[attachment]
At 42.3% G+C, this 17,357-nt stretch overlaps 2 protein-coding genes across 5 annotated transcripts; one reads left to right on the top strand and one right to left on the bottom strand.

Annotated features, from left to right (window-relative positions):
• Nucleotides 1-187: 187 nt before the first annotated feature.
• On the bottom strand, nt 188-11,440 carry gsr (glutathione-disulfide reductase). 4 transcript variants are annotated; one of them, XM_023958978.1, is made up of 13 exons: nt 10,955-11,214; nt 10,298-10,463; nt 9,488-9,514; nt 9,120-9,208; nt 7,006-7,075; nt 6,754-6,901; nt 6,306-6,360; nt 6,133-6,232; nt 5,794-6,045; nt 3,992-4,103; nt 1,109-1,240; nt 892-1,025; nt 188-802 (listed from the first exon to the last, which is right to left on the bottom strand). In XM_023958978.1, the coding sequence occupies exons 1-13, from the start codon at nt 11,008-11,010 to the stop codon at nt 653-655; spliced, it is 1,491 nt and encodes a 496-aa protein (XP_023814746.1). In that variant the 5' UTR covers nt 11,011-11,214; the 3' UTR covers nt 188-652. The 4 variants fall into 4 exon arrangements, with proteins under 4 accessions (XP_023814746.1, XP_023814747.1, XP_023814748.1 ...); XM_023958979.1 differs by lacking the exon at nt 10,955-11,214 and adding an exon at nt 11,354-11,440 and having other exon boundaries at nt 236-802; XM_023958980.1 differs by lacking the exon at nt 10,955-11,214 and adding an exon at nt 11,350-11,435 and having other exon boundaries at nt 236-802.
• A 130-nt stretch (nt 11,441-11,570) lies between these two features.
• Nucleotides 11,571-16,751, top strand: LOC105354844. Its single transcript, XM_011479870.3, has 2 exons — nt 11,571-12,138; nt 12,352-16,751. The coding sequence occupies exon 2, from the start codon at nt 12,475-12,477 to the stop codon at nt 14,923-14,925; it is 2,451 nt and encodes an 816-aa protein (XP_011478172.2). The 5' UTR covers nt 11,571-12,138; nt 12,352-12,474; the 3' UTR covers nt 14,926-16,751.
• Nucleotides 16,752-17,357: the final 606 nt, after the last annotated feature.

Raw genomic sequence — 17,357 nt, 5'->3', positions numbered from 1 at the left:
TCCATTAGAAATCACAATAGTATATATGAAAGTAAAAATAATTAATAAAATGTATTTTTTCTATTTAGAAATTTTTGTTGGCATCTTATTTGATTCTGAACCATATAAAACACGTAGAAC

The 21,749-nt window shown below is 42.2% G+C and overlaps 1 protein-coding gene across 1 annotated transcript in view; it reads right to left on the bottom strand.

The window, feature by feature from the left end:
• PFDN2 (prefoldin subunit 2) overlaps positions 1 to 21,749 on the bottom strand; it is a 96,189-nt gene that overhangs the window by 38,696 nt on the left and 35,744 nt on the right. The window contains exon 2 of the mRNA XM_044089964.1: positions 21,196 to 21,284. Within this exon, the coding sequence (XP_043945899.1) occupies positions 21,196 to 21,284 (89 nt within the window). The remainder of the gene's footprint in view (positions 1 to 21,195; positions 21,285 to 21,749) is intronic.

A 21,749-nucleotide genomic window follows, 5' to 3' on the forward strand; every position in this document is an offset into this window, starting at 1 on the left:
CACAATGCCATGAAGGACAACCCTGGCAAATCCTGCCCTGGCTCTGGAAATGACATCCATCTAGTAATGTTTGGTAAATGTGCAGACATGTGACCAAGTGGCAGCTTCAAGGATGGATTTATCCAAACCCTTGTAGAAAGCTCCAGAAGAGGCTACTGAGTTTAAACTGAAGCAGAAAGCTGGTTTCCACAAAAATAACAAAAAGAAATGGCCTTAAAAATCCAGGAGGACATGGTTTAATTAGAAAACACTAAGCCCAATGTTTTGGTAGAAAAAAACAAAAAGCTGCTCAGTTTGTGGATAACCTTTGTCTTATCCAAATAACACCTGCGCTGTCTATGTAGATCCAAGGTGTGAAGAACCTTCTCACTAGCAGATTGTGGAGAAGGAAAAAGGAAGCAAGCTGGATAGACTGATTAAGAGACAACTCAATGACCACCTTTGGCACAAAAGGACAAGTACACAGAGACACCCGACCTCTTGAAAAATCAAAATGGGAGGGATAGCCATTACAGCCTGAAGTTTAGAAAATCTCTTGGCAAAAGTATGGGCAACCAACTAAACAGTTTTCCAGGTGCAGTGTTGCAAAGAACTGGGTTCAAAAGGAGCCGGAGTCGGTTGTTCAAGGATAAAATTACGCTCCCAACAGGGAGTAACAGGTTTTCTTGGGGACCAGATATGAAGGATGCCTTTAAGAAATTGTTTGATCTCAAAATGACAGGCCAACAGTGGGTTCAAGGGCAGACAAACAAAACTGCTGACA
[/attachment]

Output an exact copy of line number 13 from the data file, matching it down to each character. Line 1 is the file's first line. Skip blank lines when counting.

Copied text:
A 21,749-nucleotide genomic window follows, 5' to 3' on the forward strand; every position in this document is an offset into this window, starting at 1 on the left: